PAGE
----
What really ended this "class" was the discovery of many small holes in the hide. Did some animal take a bite? Maybe a bird pecked at it? Then I discovered metal pellets. Quit many of them with a diameter of about 3-4mm, imbedded in the skin, just below the surface. Someone had shot at this deer with buckshot! Given the spread of the impacts, I'd say from a pretty close range, since most of the pellets were within a 25cm radius from the next one. The whole leftside had been punctured, but the hindquarter got the majority of hits. The pellets had penetrated the fur and skin, but not the flesh, rendering the hide useless in my opinion. This animal must have suffered quit a bit, I think.
I am no hunter and have little knowledge about it, but this kind of ordnance does not seem to be the right one for this kind of animal? Damn triggerhappy yahoos!!

Well, I am still thankfull for this gift. I got to experience things up close. Got to see, feel and smell what is is like to work with materials like this. Got a pretty clear idea that I had no real idea of what I was doing and that someone explaining it to me and pointing the do's and don'ts should prove to be usefull! Like with the fish....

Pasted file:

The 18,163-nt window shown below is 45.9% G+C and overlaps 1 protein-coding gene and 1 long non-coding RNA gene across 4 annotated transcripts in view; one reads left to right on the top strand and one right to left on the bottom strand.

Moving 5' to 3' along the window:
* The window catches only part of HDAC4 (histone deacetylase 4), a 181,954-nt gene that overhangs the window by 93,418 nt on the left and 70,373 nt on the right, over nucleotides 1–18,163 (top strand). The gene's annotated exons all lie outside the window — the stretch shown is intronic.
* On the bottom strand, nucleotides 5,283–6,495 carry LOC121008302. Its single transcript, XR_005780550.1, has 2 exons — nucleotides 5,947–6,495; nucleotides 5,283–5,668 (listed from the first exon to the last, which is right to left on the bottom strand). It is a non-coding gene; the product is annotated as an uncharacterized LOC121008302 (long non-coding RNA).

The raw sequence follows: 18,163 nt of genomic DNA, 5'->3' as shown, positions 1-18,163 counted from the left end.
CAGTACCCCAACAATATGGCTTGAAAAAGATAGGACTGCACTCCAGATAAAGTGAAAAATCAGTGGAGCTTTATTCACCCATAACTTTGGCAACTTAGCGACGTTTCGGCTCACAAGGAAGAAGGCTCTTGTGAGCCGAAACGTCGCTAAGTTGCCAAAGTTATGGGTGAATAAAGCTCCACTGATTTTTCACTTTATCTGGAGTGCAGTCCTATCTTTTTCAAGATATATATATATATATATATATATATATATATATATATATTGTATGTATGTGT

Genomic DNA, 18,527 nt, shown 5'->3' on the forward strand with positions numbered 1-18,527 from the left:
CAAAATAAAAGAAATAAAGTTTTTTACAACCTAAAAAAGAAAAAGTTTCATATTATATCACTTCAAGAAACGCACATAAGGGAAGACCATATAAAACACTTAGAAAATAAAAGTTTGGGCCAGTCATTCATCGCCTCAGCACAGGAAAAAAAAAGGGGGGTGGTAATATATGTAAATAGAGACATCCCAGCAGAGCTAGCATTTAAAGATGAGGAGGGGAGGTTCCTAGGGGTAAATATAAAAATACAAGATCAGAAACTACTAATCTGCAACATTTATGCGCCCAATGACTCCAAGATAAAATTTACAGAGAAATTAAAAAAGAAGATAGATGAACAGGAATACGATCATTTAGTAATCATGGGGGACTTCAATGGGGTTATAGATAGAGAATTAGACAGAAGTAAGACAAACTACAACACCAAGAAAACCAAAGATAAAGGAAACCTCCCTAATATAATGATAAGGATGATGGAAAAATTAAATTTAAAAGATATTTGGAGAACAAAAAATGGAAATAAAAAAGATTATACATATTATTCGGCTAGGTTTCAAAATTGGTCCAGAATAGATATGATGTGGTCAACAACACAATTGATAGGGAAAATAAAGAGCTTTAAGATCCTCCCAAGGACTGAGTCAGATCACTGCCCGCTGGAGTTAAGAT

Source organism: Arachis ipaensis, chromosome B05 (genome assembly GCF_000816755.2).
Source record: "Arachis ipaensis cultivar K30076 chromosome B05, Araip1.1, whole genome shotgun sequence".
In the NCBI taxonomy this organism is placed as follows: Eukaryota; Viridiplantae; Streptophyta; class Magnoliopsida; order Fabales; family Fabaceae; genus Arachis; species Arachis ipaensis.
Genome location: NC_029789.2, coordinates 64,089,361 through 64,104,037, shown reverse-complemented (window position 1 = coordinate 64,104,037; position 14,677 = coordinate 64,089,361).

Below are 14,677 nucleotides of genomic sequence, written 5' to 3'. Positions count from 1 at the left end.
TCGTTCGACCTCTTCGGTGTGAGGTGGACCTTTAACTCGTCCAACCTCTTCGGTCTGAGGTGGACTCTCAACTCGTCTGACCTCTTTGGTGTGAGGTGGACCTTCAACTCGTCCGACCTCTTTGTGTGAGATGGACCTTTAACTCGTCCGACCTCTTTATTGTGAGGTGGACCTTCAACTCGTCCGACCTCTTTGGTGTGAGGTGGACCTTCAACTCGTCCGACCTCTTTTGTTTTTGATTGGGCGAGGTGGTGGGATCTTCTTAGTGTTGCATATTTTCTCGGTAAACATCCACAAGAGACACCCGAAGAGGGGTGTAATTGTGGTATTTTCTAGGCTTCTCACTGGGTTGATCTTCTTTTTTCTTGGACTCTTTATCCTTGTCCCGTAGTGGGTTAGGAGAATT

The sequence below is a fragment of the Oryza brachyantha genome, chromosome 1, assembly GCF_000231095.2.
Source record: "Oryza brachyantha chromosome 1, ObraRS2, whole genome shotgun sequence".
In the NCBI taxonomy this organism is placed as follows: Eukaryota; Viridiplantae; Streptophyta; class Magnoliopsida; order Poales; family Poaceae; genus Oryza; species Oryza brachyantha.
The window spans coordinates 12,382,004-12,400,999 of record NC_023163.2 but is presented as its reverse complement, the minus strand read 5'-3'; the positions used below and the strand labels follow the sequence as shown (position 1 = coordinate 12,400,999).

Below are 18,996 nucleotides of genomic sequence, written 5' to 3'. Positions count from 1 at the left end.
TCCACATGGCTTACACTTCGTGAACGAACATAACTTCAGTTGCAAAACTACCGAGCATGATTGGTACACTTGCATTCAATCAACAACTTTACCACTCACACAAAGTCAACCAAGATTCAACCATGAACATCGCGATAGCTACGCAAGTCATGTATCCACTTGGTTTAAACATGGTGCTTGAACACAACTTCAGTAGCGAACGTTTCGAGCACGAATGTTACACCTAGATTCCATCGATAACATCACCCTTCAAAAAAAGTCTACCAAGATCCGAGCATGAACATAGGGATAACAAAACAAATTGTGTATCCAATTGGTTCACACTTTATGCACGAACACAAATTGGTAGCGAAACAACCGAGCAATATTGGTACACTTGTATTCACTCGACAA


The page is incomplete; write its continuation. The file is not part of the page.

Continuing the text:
They say there's a first time for everything and I am happy to say that there are a few firsttimes I can tick off now. Many more to come!!!


  1. poeh poeh Ron, heavy dagje, hoop dat je een rustige nacht hebt.veel van zulke dagen moet je niet hebben he.

  2. Pike is extremely hard killed. You can gut it and cut out the heart, and the heart will still be beating in your hand.
    Pike is excellent food. The meat is very lean (very little fat).The taste can be a bit muddy, but if you skin them under running water and soak the meat in milk over night much of the mud-taste will dissapear. Pike skin can also be tanned:
    Over here it is most common to make fish cakes from the pike, but I lie to fry the filets in good butter and eat it with potatoes and vegetables. Since the meat is so lean, it is best to have some creamy gravy to go with it.
    Pike is also excellent to dry. Dried pike can be storerd for years and years.
    I do have a how-to for drying pike somewhere, if you like Iæll transelate it and post it here.